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(Bible) a member of the tribe of Ephraim
Collins English Dictionary – Complete and Unabridged, 12th Edition 2014 © HarperCollins Publishers 1991, 1994, 1998, 2000, 2003, 2006, 2007, 2009, 2011, 2014


(ˈi fri əˌmaɪt, ˈi frə-)

1. a member of the tribe of Ephraim.
2. an inhabitant of the northern kingdom of Israel.
Random House Kernerman Webster's College Dictionary, © 2010 K Dictionaries Ltd. Copyright 2005, 1997, 1991 by Random House, Inc. All rights reserved.
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Then the Gileadites took the fords of the Jordan against the Ephraimites. Whenever one of the fugitives of Ephraim said, 'Let me go over,' the men of Gilead would say to him, 'Are you an Ephraimite?' When he said, 'No,' they said to him, "Then say Shibboleth,' and he said, 'Sibboleth,' for he could not pronounce it right.
When they finally depart, the Levite, his servant and his concubine reach Gibeah in the territory of Benjamin, where an old Ephraimite living there invites them to stay at his home, provides fodder for their donkeys, bathes his guests' feet, and gives them food and drink.
However, the Ephraimite is prepared to do his duty as a host by sacrificing two women under his roof instead of the Levite.
Jeroboam, an Ephraimite descendant of Joseph, tears the kingdom into two parts like a garment, assuming the leadership of ten of the twelve tribes while Judah rules over only one tribe in the south (1 Kings 11: 29-39).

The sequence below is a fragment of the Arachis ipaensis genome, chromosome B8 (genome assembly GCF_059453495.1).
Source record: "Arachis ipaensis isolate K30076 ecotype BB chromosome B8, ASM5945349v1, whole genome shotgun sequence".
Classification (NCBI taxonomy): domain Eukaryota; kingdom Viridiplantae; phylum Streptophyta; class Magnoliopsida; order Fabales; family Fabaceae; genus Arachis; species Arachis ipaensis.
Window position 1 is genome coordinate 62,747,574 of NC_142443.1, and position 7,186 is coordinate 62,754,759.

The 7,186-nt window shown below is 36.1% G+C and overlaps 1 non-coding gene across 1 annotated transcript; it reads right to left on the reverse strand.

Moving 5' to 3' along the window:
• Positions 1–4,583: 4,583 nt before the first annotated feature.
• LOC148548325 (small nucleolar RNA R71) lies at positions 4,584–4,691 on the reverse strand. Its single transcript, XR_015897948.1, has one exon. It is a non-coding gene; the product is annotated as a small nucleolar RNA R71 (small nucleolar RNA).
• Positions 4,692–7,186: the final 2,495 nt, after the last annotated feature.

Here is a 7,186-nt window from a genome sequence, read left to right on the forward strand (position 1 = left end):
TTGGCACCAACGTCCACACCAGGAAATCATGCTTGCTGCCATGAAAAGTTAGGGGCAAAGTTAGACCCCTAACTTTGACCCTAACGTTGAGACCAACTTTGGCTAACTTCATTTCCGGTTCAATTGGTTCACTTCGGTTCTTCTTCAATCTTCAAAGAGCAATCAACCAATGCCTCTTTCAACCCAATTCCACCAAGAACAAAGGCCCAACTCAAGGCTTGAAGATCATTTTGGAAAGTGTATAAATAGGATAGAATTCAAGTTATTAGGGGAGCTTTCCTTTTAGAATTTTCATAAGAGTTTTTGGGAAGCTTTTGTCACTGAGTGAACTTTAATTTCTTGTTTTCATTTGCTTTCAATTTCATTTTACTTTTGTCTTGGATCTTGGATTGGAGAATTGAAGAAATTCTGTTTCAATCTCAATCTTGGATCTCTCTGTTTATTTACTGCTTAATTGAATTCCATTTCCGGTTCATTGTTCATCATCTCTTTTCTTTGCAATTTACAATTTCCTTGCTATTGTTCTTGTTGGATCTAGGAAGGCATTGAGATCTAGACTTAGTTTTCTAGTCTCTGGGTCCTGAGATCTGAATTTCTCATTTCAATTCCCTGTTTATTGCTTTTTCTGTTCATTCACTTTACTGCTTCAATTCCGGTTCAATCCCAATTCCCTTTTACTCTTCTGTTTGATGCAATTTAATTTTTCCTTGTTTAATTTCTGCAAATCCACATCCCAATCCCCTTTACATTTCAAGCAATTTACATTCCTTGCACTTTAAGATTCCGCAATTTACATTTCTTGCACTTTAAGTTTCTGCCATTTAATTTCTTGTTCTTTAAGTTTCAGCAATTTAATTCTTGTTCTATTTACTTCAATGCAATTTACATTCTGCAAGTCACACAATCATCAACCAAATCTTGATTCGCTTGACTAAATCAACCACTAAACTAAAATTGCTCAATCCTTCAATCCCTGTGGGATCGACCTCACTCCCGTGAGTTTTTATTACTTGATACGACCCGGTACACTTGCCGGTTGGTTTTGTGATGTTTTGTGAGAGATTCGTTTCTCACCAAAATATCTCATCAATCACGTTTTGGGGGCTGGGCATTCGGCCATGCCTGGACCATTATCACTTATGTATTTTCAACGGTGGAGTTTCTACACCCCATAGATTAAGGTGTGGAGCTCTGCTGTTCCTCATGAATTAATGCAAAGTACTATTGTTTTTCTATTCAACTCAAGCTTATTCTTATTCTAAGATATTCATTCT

Joseph anticipates the division of Israel in which the tribe of Joseph will once again be divided from that of Benjamin, Joseph assuming the leadership of the northern kingdom whose first ruler is Jeroboam the Ephraimite, while Benjamin joins Judah in the southern kingdom of Judea.
Moses John Tomlinson Aron Philip Langridge Young Girl Jennifer Welch Youth Matthew Polenzani Man William Stone Priest Sergei Koptchak Sick Woman Ellen Rabiner Ephraimite William Stone Young Man Gregory Turay Decidedly not for the operatically faint of heart -- or ear -- Arnold Schoenberg's "Moses und Aron" is a work that requires audiences to sit up, pay attention and, preferably, start thinking.
Christensen suggests that Huldah represents the interests of a group, referred to as the "men of Anathoth," who sought to preserve the Ephraimite tradition.
Hendel believes that the Gileadite sin was deceptively similar to the Ephraimite samekh.
Under this hypothesis therefore the Gileadites would have to have heard the substituted Ephraimite sin as samekh, which implies an unwarranted and unnecessary assumption about the similarity of Gileadite samekh and Ephraimite sin.
yet another myth, which speaks about the Ephraimites, whose dialect lacked a 'sh' sound, and the Gileadites, whose dialect did include such a sound.
The Gileadites had defeated the Ephraimites in battle and were" holding some narrow places on the Jordan River that the fleeing Ephraimites had to cross to get home.
In the ensuing conflict, Jephthah's men slaughter 42,000 Ephraimites, showing no mercy even to those attempting to flee (12:1-6).